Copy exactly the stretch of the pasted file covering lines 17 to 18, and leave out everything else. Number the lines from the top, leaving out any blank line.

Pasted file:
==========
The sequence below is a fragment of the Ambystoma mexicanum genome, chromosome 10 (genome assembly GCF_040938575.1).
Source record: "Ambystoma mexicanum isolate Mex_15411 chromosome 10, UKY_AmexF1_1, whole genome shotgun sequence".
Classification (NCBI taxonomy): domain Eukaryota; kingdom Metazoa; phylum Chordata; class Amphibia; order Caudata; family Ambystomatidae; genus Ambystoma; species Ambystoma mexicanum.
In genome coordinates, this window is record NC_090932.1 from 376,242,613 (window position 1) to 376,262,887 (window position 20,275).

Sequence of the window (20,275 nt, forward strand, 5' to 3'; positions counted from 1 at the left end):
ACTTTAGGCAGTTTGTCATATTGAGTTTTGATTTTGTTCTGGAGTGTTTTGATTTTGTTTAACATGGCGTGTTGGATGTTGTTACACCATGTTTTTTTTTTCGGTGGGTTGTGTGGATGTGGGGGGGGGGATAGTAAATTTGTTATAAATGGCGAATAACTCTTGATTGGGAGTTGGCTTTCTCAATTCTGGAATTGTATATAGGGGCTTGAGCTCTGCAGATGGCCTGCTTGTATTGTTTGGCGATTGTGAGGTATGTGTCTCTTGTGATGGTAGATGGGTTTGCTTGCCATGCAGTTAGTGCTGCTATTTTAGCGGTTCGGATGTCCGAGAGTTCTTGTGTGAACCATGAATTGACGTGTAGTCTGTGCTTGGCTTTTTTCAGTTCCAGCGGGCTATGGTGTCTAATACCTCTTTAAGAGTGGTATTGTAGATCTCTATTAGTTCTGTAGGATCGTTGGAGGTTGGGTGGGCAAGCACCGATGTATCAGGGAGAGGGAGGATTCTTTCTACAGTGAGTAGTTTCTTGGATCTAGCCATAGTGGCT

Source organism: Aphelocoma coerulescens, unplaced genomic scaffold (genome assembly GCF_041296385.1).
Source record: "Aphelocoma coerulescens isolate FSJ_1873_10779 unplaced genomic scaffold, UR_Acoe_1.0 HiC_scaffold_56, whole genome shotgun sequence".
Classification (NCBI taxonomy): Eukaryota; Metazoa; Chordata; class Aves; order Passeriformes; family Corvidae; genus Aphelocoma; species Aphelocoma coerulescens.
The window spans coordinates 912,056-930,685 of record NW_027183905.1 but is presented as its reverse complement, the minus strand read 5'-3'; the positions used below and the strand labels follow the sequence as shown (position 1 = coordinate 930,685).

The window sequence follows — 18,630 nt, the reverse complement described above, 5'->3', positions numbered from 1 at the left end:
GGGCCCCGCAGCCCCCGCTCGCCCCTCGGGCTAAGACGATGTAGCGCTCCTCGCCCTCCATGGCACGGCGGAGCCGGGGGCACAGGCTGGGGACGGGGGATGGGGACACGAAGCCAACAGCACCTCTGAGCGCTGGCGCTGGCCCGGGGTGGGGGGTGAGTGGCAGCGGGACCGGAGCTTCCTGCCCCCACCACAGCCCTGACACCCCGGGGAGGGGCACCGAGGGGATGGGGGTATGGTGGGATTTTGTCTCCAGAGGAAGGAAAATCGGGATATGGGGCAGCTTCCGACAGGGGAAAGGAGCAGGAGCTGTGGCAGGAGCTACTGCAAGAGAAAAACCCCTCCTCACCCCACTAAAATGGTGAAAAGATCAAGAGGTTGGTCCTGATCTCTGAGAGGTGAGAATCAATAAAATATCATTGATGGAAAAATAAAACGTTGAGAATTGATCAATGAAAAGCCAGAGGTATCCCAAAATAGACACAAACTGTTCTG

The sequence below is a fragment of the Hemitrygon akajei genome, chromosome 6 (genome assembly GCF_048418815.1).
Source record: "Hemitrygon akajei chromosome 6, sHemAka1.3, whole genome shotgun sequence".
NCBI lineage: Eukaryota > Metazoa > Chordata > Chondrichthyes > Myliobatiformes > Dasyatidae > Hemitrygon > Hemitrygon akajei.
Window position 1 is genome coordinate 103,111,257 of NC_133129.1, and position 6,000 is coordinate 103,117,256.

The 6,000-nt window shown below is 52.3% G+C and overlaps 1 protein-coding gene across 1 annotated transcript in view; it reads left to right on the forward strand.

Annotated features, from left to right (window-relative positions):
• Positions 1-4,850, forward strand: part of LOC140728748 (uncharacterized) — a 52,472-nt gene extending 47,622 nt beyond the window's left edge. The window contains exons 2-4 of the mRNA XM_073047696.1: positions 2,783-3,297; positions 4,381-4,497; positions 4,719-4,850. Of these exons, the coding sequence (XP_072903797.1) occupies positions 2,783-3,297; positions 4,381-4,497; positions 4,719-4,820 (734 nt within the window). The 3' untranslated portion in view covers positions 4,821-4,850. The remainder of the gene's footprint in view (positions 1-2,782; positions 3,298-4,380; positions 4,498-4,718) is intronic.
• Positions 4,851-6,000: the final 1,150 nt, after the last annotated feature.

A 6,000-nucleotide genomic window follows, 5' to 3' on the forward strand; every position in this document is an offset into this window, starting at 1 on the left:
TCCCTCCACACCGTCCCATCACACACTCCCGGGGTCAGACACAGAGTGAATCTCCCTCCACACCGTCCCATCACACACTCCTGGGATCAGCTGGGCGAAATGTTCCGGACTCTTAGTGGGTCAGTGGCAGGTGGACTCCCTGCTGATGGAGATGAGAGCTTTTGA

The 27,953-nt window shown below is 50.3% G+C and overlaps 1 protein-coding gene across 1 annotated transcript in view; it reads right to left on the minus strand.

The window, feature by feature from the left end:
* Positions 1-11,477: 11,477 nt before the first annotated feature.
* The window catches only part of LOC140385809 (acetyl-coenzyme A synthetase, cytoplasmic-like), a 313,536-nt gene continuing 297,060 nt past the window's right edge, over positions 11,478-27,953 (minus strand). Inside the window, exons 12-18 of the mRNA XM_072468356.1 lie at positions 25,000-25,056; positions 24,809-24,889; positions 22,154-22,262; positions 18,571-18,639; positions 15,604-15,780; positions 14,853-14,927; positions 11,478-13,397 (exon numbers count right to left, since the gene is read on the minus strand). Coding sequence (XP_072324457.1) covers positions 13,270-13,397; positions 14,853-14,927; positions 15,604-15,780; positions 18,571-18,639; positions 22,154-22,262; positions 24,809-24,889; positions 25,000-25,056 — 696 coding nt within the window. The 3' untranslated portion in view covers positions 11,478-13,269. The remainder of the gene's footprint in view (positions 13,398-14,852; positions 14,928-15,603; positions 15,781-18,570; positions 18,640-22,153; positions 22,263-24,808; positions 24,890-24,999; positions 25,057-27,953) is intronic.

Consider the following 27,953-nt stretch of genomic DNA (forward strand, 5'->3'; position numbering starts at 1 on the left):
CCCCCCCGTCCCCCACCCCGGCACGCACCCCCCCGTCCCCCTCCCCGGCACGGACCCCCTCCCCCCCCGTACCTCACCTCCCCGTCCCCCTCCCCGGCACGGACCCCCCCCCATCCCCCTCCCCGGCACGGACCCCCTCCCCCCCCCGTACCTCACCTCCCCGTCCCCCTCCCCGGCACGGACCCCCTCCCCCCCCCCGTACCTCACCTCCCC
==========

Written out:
The 6,000-nt window shown below is 52.3% G+C and overlaps 1 protein-coding gene across 1 annotated transcript in view; it reads left to right on the forward strand.

Annotated features, from left to right (window-relative positions):